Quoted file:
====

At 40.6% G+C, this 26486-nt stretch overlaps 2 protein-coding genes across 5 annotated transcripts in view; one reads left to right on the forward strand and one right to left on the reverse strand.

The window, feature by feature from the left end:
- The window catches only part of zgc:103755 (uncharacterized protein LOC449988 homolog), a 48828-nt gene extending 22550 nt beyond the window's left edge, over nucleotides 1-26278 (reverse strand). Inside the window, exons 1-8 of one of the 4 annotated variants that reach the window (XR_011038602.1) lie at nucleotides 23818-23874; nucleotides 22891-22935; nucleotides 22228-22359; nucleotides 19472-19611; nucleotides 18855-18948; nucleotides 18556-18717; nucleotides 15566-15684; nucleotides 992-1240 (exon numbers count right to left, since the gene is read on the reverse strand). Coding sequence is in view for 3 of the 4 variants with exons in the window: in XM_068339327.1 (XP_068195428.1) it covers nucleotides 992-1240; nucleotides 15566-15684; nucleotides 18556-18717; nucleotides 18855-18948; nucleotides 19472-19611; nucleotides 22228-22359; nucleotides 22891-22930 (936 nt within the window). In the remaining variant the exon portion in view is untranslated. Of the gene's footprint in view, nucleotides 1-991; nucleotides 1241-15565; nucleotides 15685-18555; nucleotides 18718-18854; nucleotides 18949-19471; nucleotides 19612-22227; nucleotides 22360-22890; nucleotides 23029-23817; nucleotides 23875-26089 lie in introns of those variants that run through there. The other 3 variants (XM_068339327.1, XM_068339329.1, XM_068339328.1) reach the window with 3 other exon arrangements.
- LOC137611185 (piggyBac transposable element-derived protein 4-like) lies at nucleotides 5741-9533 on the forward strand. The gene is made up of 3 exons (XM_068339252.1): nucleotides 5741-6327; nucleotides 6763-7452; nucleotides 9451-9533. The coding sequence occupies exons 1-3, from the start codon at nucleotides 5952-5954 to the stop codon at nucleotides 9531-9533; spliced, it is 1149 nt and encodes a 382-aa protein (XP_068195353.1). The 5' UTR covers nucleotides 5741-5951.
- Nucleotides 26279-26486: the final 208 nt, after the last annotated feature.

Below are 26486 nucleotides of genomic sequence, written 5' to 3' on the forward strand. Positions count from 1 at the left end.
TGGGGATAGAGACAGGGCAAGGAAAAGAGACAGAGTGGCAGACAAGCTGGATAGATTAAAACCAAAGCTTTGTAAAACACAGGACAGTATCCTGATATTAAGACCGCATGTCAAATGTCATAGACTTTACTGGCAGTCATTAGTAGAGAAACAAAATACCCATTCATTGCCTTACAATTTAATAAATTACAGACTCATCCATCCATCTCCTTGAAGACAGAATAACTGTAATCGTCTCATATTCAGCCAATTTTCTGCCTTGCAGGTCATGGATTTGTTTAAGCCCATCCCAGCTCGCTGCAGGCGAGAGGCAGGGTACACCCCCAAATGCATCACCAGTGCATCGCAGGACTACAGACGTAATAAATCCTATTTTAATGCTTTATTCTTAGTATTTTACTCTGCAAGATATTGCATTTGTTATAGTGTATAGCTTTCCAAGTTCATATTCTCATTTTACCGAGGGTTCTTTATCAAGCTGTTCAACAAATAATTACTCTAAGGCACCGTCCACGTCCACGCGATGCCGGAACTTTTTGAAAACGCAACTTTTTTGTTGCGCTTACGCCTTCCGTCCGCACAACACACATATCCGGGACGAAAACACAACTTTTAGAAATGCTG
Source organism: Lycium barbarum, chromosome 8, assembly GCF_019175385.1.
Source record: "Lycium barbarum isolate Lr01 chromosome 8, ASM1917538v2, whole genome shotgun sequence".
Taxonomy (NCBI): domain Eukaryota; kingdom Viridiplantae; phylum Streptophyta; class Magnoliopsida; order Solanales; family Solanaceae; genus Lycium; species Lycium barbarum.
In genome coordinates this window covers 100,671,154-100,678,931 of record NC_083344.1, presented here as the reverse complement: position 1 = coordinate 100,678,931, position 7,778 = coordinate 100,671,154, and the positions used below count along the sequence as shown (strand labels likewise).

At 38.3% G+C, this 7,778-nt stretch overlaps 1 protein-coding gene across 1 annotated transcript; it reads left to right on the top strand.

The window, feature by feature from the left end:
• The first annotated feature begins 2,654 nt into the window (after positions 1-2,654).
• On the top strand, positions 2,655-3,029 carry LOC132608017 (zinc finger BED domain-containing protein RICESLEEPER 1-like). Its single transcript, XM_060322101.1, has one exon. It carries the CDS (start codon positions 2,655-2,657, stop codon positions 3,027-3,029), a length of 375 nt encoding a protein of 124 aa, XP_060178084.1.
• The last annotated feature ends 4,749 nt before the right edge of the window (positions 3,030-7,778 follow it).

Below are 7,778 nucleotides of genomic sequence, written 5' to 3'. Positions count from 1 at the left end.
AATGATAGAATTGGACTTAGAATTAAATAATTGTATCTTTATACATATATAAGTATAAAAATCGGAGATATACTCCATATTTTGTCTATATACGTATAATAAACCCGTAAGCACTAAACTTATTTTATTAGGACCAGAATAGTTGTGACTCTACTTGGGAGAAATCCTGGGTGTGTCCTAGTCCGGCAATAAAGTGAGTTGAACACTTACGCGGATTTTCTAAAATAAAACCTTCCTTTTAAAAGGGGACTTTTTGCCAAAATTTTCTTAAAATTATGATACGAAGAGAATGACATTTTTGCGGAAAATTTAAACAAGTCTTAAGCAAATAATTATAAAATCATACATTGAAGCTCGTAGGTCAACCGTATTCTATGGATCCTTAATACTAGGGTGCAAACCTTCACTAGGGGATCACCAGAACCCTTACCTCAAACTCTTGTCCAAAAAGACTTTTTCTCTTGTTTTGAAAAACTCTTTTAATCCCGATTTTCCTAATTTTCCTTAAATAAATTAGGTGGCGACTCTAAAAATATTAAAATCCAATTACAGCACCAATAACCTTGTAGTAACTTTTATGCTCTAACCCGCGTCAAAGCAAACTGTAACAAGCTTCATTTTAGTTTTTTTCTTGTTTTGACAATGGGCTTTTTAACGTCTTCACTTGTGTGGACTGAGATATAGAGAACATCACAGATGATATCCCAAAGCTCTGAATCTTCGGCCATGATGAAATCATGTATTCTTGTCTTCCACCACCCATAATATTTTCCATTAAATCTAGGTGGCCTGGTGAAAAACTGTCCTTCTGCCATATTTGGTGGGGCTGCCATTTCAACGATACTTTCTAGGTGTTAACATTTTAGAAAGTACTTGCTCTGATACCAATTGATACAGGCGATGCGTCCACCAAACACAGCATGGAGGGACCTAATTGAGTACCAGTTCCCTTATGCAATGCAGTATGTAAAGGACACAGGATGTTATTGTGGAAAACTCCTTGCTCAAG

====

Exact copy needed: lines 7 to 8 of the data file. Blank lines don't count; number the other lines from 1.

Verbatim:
TGGGGATAGAGACAGGGCAAGGAAAAGAGACAGAGTGGCAGACAAGCTGGATAGATTAAAACCAAAGCTTTGTAAAACACAGGACAGTATCCTGATATTAAGACCGCATGTCAAATGTCATAGACTTTACTGGCAGTCATTAGTAGAGAAACAAAATACCCATTCATTGCCTTACAATTTAATAAATTACAGACTCATCCATCCATCTCCTTGAAGACAGAATAACTGTAATCGTCTCATATTCAGCCAATTTTCTGCCTTGCAGGTCATGGATTTGTTTAAGCCCATCCCAGCTCGCTGCAGGCGAGAGGCAGGGTACACCCCCAAATGCATCACCAGTGCATCGCAGGACTACAGACGTAATAAATCCTATTTTAATGCTTTATTCTTAGTATTTTACTCTGCAAGATATTGCATTTGTTATAGTGTATAGCTTTCCAAGTTCATATTCTCATTTTACCGAGGGTTCTTTATCAAGCTGTTCAACAAATAATTACTCTAAGGCACCGTCCACGTCCACGCGATGCCGGAACTTTTTGAAAACGCAACTTTTTTGTTGCGCTTACGCCTTCCGTCCGCACAACACACATATCCGGGACGAAAACACAACTTTTAGAAATGCTG
Source organism: Lycium barbarum, chromosome 8, assembly GCF_019175385.1.